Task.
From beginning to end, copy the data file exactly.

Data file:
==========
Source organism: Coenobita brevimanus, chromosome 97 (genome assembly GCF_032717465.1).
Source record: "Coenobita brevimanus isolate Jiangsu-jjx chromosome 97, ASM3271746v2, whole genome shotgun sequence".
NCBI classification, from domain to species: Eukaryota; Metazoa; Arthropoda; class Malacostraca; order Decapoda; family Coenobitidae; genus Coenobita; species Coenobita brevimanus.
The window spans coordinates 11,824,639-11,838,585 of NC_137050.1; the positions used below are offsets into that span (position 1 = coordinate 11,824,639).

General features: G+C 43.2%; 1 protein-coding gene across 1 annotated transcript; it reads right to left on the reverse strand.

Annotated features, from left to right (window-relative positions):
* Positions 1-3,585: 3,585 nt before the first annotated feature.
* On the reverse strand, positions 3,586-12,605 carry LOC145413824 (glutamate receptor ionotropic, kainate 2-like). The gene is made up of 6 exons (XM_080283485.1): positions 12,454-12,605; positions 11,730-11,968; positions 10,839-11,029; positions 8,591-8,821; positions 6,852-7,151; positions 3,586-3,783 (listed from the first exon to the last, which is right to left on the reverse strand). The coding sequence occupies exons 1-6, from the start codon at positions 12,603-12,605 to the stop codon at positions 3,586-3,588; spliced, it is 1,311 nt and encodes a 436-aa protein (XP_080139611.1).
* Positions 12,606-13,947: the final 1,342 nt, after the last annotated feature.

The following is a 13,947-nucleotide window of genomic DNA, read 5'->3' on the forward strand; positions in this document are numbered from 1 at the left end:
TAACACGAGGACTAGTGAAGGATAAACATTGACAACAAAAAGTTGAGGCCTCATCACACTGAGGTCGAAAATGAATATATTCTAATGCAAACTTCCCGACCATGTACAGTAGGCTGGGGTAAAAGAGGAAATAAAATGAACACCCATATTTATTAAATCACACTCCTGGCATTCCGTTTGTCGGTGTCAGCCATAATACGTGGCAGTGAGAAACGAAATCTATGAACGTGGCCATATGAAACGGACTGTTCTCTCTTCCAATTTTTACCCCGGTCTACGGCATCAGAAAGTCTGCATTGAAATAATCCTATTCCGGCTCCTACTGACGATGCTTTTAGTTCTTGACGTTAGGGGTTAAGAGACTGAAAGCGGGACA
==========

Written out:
Source organism: Coenobita brevimanus, chromosome 97 (genome assembly GCF_032717465.1).
Source record: "Coenobita brevimanus isolate Jiangsu-jjx chromosome 97, ASM3271746v2, whole genome shotgun sequence".
NCBI classification, from domain to species: Eukaryota; Metazoa; Arthropoda; class Malacostraca; order Decapoda; family Coenobitidae; genus Coenobita; species Coenobita brevimanus.
The window spans coordinates 11,824,639-11,838,585 of NC_137050.1; the positions used below are offsets into that span (position 1 = coordinate 11,824,639).

General features: G+C 43.2%; 1 protein-coding gene across 1 annotated transcript; it reads right to left on the reverse strand.

Annotated features, from left to right (window-relative positions):
* Positions 1-3,585: 3,585 nt before the first annotated feature.
* On the reverse strand, positions 3,586-12,605 carry LOC145413824 (glutamate receptor ionotropic, kainate 2-like). The gene is made up of 6 exons (XM_080283485.1): positions 12,454-12,605; positions 11,730-11,968; positions 10,839-11,029; positions 8,591-8,821; positions 6,852-7,151; positions 3,586-3,783 (listed from the first exon to the last, which is right to left on the reverse strand). The coding sequence occupies exons 1-6, from the start codon at positions 12,603-12,605 to the stop codon at positions 3,586-3,588; spliced, it is 1,311 nt and encodes a 436-aa protein (XP_080139611.1).
* Positions 12,606-13,947: the final 1,342 nt, after the last annotated feature.

The following is a 13,947-nucleotide window of genomic DNA, read 5'->3' on the forward strand; positions in this document are numbered from 1 at the left end:
TAACACGAGGACTAGTGAAGGATAAACATTGACAACAAAAAGTTGAGGCCTCATCACACTGAGGTCGAAAATGAATATATTCTAATGCAAACTTCCCGACCATGTACAGTAGGCTGGGGTAAAAGAGGAAATAAAATGAACACCCATATTTATTAAATCACACTCCTGGCATTCCGTTTGTCGGTGTCAGCCATAATACGTGGCAGTGAGAAACGAAATCTATGAACGTGGCCATATGAAACGGACTGTTCTCTCTTCCAATTTTTACCCCGGTCTACGGCATCAGAAAGTCTGCATTGAAATAATCCTATTCCGGCTCCTACTGACGATGCTTTTAGTTCTTGACGTTAGGGGTTAAGAGACTGAAAGCGGGACA